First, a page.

What’s in store for October mortgage rates? The monthly forecast has been released by RateSupermarket.ca’s expert Mortgage Rate Outlook Panel. Here’s what they have to say about fixed and variable rates this month.
Will the Bank of Canada cut interest rates for a third time this year? The September forecast is out from RateSupermarket.ca’s expert mortgage panel. Read on for their take on this month’s fixed and variable mortgage rates.
What’s in store for August mortgage rates? RateSupermarket.ca’s expert Mortgage Rate Outlook Panel finds both fixed and variable rates will remain unchanged in the short term. Good news for buyers looking to get into the market before back-to-school season hits.
An impending Canadian recession will put downward pressure on variable mortgage rates, says RateSupermarket.ca’s Mortgage Rate Outlook Panel. Read on for their full take on fixed and variable mortgage rate pricing for the month of July.
Record low mortgage rates are expected to remain through June and July, says RateSupermarket.ca’s expert Mortgage Rate Outlook Panel. Get the full story on what’s to come for fixed and variable mortgage rates this month.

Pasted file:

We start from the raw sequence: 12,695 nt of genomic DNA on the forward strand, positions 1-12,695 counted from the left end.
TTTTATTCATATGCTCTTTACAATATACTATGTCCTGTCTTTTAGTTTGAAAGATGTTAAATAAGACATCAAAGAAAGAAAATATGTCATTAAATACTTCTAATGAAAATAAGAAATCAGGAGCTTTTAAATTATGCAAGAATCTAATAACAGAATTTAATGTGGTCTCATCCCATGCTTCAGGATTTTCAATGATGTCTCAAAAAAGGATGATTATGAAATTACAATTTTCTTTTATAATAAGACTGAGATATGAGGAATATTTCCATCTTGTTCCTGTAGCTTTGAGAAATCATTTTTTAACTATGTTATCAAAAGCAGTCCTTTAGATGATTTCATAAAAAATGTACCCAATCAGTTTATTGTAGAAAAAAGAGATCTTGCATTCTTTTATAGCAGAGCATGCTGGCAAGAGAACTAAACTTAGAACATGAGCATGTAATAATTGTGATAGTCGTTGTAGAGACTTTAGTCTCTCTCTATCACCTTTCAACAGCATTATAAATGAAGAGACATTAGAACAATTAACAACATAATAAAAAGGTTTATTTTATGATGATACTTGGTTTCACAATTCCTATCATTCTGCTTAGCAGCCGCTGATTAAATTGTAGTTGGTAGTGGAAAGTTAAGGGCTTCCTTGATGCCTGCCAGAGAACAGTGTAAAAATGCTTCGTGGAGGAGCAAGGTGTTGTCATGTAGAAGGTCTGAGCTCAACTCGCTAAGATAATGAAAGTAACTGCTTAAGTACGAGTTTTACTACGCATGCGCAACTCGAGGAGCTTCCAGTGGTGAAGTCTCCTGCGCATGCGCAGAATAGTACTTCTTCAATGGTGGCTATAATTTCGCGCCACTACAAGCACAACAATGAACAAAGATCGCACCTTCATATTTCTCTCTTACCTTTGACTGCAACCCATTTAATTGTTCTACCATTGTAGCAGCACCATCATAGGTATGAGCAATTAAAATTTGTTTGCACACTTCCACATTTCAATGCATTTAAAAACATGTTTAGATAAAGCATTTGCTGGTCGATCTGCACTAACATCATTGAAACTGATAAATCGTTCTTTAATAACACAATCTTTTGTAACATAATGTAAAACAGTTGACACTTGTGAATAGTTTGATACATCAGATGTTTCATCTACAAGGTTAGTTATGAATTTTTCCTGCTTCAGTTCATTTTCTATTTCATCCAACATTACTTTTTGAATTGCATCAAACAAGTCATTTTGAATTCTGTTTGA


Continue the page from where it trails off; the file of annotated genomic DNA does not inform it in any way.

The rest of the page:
Well… those record lows couldn’t stick around forever. Fixed mortgage rates may be in for a small hike this month as bond yields rise, according to our expert Mortgage Rate Outlook Panel. Read on for their full monthly forecast.
Great news for mortgage borrowers – low rates are expected to linger throughout the month of April. Read on for our Mortgage Rate Outlook Panel’s expert forecast.
There’s no change in store for November mortgage rates, as bond yields and global economic conditions fail to prompt a shakeup, according to RateSupermarket.ca’s expert panel.
October mortgage rates are to hold the status quo despite economic policy shakeups in the U.S. Read on for our forecast for fixed and variable mortgage rates.
Last week I was asked to do an interview for CBC the National to talk about the US Debt Crisis and how it is affecting the Canadian economy. It’s a well-known fact that the Canadian economy is closely tied to that of the US. Plus we’re already starting to feel the pinch here – higher …